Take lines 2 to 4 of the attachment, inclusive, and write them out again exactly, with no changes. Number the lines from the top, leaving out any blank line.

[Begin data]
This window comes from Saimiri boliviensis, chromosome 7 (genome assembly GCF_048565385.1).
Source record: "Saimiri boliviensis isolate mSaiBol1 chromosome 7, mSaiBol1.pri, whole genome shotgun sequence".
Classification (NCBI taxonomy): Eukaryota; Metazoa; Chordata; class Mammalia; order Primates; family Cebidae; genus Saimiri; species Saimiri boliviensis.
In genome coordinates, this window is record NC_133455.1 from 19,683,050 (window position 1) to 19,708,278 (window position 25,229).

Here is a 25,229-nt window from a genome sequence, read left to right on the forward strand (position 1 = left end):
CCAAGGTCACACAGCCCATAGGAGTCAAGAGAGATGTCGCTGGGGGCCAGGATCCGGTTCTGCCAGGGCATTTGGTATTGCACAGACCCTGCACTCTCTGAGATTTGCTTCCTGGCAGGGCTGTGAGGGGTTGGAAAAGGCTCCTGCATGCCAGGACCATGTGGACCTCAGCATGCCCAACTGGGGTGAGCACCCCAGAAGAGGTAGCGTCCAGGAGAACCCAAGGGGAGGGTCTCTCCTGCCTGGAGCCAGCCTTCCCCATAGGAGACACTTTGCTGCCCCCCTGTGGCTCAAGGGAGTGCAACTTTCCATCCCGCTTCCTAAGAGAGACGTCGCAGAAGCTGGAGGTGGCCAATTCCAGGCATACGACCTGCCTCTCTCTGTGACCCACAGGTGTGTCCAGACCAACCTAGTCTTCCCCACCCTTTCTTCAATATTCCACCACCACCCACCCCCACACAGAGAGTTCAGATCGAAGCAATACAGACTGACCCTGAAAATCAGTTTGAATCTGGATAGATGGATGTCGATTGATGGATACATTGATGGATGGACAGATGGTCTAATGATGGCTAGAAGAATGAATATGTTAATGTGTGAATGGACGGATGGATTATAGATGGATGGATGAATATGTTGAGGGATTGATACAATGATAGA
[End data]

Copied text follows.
Source record: "Saimiri boliviensis isolate mSaiBol1 chromosome 7, mSaiBol1.pri, whole genome shotgun sequence".
Classification (NCBI taxonomy): Eukaryota; Metazoa; Chordata; class Mammalia; order Primates; family Cebidae; genus Saimiri; species Saimiri boliviensis.
In genome coordinates, this window is record NC_133455.1 from 19,683,050 (window position 1) to 19,708,278 (window position 25,229).